Dr Gabriella Legrenzi, from Keele Management School, has been invited to join the World Economic Survey (WES) experts group of the Ifo Institute, on the basis of her expertise in the Italian economy.
The Ifo Institute, one of the leading economic research institutes in Europe and internationally renowned for its business surveys, has been conducting the World Economic Survey (WES) for over 30 years. The WES assesses economic trends and is the only existing survey of global economic confidence in the world to this day; its results have proved to be a useful tool for governments and businesses, revealing economic changes earlier than traditional business statistics and various important economic media regularly report the quarterly WES results.
As part of the WES experts group, Dr Legrenzi will be contacted on a regular basis to assess the latest developments of the Italian economy, based on a set of macroeconomic indicators. She will also be enabled to receive the results of the global surveys ahead of their official release, as well as benefit directly from exclusive information on current economic developments in around 100 countries.
Such appointment is expected to be very beneficial to Dr Legrenzi’s research in International Finance and Fiscal Policy, and she is also very keen to transfer such knowledge to the students of her taught modules in International Finance and Open Economy Macroeconomics at Keele Management School.
An event sponsored by NARTI (Northern Advanced Research Training Initiative) was hosted by Joanne Garrick of NARTI and Professor Susanne Tietze (Keele Management School) on the 26th of May 2016 at Keele Hall.
The theme of this event was ‘Translation in Research: Empirical, Conceptual and Methodological Considerations’. The workshop provided plenty of opportunity to explore the challenges of conducting international research, which is frequently informed, designed and executed in several languages – while research accounts are invariably published ‘in English only’.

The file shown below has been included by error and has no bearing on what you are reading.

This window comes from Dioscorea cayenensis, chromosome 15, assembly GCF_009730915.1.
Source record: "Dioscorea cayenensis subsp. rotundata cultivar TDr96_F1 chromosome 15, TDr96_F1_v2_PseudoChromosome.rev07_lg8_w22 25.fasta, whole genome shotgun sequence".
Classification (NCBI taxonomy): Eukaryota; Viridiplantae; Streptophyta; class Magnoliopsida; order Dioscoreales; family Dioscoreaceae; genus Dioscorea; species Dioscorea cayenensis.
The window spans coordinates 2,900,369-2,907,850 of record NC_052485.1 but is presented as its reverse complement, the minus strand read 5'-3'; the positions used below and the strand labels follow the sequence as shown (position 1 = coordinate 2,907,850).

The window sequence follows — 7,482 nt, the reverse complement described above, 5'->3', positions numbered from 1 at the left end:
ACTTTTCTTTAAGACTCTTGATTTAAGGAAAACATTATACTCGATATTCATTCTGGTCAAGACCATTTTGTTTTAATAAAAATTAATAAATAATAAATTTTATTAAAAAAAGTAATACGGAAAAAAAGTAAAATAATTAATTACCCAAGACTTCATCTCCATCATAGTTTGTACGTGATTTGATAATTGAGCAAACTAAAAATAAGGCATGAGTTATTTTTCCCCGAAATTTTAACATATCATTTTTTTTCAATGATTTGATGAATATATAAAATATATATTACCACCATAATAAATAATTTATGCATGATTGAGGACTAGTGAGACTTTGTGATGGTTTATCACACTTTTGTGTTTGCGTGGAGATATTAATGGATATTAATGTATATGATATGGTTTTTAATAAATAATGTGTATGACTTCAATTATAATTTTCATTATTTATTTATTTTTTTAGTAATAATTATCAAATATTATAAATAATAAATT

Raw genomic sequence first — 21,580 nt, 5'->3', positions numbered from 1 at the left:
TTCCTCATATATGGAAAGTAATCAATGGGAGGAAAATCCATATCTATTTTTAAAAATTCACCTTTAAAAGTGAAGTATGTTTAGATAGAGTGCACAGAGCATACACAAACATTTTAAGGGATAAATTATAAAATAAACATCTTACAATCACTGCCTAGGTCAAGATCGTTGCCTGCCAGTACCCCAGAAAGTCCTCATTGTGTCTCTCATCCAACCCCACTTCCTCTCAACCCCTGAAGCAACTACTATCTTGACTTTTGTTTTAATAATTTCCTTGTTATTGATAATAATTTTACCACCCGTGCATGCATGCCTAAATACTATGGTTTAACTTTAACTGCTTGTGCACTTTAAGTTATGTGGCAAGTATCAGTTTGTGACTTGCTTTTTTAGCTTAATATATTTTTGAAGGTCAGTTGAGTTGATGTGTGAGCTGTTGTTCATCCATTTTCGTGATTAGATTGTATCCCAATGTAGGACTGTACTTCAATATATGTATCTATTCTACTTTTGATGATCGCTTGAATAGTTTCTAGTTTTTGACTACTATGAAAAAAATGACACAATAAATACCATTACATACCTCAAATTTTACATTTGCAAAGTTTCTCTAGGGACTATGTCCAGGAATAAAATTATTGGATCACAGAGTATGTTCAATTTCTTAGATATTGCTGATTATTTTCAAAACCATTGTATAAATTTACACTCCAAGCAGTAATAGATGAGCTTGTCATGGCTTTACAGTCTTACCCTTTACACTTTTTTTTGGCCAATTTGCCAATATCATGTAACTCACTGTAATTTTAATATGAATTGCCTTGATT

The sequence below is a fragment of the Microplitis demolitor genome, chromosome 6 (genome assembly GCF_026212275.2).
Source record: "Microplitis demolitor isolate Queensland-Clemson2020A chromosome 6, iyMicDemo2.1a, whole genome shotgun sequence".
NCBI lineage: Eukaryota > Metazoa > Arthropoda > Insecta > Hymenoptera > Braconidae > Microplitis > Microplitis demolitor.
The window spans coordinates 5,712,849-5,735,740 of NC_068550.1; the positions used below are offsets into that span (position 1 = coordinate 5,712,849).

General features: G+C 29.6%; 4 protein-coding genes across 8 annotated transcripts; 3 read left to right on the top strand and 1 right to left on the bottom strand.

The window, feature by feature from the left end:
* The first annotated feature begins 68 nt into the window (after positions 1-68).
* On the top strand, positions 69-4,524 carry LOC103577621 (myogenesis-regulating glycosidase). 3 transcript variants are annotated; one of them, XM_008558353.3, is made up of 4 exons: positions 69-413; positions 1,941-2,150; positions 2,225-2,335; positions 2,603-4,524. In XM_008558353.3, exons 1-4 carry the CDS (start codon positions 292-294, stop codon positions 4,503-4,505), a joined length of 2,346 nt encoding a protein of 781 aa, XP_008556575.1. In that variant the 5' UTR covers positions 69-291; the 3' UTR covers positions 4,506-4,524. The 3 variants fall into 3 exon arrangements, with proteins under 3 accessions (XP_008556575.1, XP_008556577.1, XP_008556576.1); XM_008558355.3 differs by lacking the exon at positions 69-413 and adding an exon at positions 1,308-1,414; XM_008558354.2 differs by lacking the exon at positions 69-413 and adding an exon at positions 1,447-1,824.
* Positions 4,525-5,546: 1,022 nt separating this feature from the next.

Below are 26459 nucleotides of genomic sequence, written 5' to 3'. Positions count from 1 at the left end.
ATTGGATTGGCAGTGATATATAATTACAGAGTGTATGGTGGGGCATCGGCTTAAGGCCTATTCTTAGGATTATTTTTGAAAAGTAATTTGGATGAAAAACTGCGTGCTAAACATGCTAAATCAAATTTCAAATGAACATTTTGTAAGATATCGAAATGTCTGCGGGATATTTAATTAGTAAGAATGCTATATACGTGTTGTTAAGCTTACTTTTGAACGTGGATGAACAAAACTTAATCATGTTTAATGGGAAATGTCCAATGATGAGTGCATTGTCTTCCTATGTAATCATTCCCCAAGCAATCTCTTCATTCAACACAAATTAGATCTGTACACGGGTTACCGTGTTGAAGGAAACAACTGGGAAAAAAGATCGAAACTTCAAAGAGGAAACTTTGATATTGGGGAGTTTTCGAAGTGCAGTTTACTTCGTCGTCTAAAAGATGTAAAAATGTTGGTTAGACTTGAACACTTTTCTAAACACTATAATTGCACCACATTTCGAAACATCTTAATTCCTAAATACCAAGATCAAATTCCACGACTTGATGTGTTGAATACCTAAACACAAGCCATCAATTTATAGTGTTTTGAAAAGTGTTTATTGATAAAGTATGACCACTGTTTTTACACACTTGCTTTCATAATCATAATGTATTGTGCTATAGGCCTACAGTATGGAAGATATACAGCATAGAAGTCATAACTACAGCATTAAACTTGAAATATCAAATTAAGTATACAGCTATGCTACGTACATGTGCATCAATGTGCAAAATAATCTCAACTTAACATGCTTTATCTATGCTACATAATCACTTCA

Delegates, mainly doctoral students, reported from their struggles to incorporate non-English language data in translated form into their research accounts. The speakers, Professor Nigel Holden (What is being translated in international business and by whom?), Professor Dvora Yanow (On translation) and Professor Susanne Tietze (Multilingual research – monolingual management publications: management knowledge in English only) provided inputs about theoretical, philosophical and also practical aspects and approaches to translation, which could be drawn upon to inform the writing up stages of (doctoral) research, where ‘foreign’ language data usually disappears as it becomes transformed into English data.
Doctoral researchers struggled in particular with the ‘practicalities’ of translation relating to questions such as whether to use professional translators, how much detail to report about the translation process or whether to leave ‘other language data’ visible in their texts. In total, translation was seen and explored as a crucial issue in the globalisation of business and management research where ideas, meanings and practices travel across the globe; yet where international management, policy and business research is still to develop a more sophisticated understanding of translating across linguistic, cultural, practice and methods boundaries.